Sculpture is also really nice because people can add multiple images for a single artwork, so you can see the same work from the front or the back, in daylight or at night, in different locations, etc.

6 You have just launched on Android is mobile important to ArtStack? What cool features do you have on the app?
Mobile is a really important aspect of our lives and increasingly so: there are a billion smartphones in the world. It’s the way we stay connected, whether at home or out. We launched the ArtStack iPhone app very soon after starting the site and eventually so many people were asking for the Android app that making it became a no-brainer.

The iPhone and Android apps are free. You can take photos of art you like and quickly add the artist name / title so it’s quick to find again – you’ll also share it with your followers and other people who like the artist, so it’s a great way to spread the word about works you like with a relevant community. We’ve made it really easy to edit and crop images so you get them just right, too.

You can also browse around ArtStack and discover art through your friends or other people you find interesting, see all the works by an artist, zoom in on artworks and check out what’s trending or being added to the site in real time.

There are over 200,000 works on ArtStack now, so it’s a bit like having a massive museum in your pocket which is open any time. If you’d have asked me if I thought that was possible ten years ago, I probably would have laughed.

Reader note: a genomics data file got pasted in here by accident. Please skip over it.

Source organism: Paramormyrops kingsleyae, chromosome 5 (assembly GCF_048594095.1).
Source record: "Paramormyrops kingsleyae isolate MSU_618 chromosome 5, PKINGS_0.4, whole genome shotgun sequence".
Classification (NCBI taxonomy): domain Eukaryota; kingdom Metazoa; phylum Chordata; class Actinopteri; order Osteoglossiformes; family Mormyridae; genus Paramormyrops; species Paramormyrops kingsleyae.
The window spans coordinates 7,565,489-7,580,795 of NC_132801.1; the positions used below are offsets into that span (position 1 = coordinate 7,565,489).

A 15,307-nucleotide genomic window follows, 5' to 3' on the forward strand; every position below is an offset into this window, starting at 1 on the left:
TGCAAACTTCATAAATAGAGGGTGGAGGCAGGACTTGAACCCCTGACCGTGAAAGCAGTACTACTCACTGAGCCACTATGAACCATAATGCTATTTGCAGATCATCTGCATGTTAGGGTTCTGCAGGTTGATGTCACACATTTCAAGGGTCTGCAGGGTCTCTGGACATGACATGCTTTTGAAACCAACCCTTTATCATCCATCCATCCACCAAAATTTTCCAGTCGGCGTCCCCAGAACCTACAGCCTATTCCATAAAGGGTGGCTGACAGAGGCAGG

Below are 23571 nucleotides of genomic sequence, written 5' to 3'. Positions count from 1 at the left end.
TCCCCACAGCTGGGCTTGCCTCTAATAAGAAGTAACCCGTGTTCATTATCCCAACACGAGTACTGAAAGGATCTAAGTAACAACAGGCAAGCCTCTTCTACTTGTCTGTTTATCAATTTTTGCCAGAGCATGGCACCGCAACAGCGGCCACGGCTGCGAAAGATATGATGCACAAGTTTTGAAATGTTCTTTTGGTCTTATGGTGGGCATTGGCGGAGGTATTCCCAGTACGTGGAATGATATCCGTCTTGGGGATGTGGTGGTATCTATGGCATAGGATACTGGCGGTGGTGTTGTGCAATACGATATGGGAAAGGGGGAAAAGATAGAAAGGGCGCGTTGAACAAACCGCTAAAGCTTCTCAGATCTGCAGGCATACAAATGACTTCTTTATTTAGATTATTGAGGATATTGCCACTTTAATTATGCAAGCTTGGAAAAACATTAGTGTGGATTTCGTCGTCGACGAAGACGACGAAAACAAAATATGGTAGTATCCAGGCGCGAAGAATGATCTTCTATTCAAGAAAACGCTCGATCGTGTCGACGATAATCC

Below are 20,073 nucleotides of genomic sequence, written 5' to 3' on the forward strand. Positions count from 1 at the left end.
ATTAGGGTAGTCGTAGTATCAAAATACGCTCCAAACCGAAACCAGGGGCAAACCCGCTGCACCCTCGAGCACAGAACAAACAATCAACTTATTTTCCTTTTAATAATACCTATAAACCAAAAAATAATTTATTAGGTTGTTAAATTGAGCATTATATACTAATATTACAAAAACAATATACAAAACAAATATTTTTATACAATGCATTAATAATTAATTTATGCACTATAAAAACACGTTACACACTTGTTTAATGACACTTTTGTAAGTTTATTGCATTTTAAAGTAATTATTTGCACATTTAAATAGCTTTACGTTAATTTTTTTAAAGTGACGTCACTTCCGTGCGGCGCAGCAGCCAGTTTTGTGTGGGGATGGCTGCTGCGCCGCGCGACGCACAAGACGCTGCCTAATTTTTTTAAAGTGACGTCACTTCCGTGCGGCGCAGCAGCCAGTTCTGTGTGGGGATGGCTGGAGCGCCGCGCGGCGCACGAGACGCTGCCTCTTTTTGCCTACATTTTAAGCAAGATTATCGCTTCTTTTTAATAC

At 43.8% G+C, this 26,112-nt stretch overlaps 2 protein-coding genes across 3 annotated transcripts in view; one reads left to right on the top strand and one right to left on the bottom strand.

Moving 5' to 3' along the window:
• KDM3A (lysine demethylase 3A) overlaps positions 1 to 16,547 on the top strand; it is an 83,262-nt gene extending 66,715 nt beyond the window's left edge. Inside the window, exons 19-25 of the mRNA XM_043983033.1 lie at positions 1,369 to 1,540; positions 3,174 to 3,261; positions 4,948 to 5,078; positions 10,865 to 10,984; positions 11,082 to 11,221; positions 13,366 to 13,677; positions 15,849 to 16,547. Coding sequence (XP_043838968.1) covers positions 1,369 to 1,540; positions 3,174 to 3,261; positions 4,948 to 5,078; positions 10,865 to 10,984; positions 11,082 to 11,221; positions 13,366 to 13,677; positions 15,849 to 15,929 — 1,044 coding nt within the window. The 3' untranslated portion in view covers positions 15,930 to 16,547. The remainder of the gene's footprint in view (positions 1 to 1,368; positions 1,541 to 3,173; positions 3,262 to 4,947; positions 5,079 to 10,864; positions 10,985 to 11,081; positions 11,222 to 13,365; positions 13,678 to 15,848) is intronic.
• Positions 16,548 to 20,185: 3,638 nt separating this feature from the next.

7 You mentioned you can now # To ArtStack on Instagram why the integration ?
We’ve just finalised this – because we want it to be super easy to add works no matter how you like taking your photos, if you register your Instagram name in your profile on ArtStack, when you write #artstack on Instagram it’ll post the work to your ArtStack too. If you type #artistname and #artstack, it’ll also bring this information onto ArtStack in the right format so you’ll share the work with all the people who like that artist – and it’s kept organised for you so you can find it again quickly.

8 Do you need to ‘Own’ art to really enjoy it or can you just Stack ?
Seeing art online will never replace the experience of seeing it in person – but it’s a great way to find out about more art to see and research shows that people who look at art online are more likely to then go to an exhibition in person afterwards. It isn’t a substitutive experience – rather, it helps build real world audiences.

We think it’s important to make it so that you can have an art experience as part of your everyday life: I used to work in a museum, but even then I wasn’t necessarily having a daily art experience: it’s still an office. Having an online art experience makes sense – you should be able to see great art on your phone while you’re waiting for the bus. People tell me they love browsing through ArtStack in bed, to decompress before they go to sleep. It’s also a great way to see what’s going on at events like the Venice Biennale, or to see works from art fairs or museums around the world.